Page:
This is the story of my quest to train my three Dales Ponies for classical dressage, primarily by using Alexandra Kurland's clicker training methods, with a touch of others such as Philippe Karl and Anja Beran thrown in. I turned to clicker training because I had come up against some issues that I didn't know how to fix and because I wanted to inspire them to become enthusiatic partners. Bella and Jack are all my own work and have never been ridden by anyone else.

Bella, Grace and Jack

Bella aged 6

Bella aged 6

Treat Delivery

Jack aged 7


Monday, 10 November 2008

Quick Jack update.

I rode him in a big field yesterday so that I could work on the outside rein issues with no risk of him feeling claustrophobic. After getting him to soften to it and then step into it, I added it to the inside rein and started riding on two reins again, for the first time in ages. WOW, what a difference. He was soft, round, forward-going and straight (he used to be a bit too bendy, whereas Bella was a bit too stiff and straight). In walk he was waiting to trot, and his trot was smooth and flowing, and he felt SO powerful (he is 15 hands of solid muscle and bone). I don't even carry a whip on him anymore, he responds instantly to the lightest possible forward aids, and he was really enjoying himself!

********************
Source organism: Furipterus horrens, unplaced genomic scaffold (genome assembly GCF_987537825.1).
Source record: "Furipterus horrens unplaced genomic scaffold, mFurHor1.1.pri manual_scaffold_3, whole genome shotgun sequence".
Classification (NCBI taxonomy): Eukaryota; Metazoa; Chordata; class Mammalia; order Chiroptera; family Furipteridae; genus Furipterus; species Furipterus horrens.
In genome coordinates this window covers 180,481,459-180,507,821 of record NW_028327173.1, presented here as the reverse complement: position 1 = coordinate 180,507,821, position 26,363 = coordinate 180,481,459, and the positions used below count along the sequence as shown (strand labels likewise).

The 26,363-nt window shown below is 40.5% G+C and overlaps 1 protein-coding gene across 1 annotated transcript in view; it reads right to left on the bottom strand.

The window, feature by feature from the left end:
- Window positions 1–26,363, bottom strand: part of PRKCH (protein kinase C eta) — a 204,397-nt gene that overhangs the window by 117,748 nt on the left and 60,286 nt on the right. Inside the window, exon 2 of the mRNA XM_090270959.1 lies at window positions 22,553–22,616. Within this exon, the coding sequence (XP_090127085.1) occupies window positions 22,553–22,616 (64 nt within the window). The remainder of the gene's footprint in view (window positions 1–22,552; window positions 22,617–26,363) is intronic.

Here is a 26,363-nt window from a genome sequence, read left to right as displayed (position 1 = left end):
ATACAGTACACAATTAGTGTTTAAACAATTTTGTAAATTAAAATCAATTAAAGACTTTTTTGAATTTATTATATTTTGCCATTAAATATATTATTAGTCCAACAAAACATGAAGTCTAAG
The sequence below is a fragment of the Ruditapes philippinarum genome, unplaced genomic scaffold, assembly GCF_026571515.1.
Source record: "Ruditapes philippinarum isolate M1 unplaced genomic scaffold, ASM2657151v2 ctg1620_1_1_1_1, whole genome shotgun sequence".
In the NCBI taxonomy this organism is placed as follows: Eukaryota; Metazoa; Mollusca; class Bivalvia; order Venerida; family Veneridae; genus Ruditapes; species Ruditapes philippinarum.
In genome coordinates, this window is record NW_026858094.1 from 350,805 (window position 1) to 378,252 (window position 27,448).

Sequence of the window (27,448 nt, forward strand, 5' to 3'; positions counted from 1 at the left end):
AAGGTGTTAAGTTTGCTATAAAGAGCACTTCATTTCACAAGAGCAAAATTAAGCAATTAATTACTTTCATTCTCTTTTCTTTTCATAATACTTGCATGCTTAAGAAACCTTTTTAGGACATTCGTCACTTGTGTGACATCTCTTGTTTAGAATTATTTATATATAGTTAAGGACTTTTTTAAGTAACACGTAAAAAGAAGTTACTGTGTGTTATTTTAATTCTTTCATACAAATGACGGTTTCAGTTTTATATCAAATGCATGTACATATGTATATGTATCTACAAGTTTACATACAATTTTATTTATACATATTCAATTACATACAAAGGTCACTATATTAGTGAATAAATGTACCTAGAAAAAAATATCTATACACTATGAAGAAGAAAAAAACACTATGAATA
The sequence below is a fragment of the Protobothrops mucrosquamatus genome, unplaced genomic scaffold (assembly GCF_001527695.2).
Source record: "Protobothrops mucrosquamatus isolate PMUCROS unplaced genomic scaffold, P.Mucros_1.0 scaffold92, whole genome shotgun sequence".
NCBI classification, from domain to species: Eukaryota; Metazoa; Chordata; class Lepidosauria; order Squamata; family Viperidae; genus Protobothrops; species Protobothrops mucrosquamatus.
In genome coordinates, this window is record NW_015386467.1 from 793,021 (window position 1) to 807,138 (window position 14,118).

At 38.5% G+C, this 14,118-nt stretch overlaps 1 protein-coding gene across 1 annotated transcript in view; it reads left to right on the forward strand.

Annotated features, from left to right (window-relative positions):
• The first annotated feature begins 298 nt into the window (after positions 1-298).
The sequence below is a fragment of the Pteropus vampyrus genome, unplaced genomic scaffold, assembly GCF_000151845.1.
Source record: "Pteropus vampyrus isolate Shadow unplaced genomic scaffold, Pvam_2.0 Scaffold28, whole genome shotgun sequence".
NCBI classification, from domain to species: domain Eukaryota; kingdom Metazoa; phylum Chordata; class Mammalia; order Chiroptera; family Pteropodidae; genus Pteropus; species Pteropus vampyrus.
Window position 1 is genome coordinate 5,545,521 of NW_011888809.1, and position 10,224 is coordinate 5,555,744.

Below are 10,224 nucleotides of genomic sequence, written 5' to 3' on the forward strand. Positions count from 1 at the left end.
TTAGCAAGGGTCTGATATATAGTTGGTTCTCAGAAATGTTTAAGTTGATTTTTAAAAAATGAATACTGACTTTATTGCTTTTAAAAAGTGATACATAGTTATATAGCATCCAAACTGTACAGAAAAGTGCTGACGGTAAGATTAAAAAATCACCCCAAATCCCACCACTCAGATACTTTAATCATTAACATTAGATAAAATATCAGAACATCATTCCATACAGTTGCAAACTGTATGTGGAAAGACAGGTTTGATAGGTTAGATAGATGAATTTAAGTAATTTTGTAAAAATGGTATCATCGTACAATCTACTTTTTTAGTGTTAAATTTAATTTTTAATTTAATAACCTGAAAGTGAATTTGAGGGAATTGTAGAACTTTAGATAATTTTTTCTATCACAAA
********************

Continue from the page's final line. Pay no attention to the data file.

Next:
Today I took him in the school even though it was blowing half a hurricane. I worked him in hand, but it would have been perfectly safe to ride him. The banks around the school are all overgrown and the grass and nettles were thrashing about in the wind. I was worried that bits of the huge Oak trees overhanging were going to fall off onto our heads. Jack wasn't. He was Mr. Cool throughout, even when a piece of netwrap appeared from nowhere and attached itself to his back legs.

We have spent many, many hours working on head lowering, in every way possible and then some, and the benefits seem to be massive. He is like a different horse and his self confidence has grown enormously. He is totally relaxed in the field now when it's windy, whereas not long ago he would have been really jumpy and sometimes walking the fence asking to come in.

When he was nervous he used to rush up to whatever or wherever he was frightened of and then feel stuck, not wanting to turn his back on it, and panic. The one thing I insist on is that he never rushes anywhere, either towards or away from anything, and we always stop and do some rein back if he starts to rush. He needs the time to think, not rush himself into trouble.

I did get very bored with all the head lowering, but it is proving to be the best time I have ever spent.

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I am a clicker training addict and there is no cure - thank goodness!!!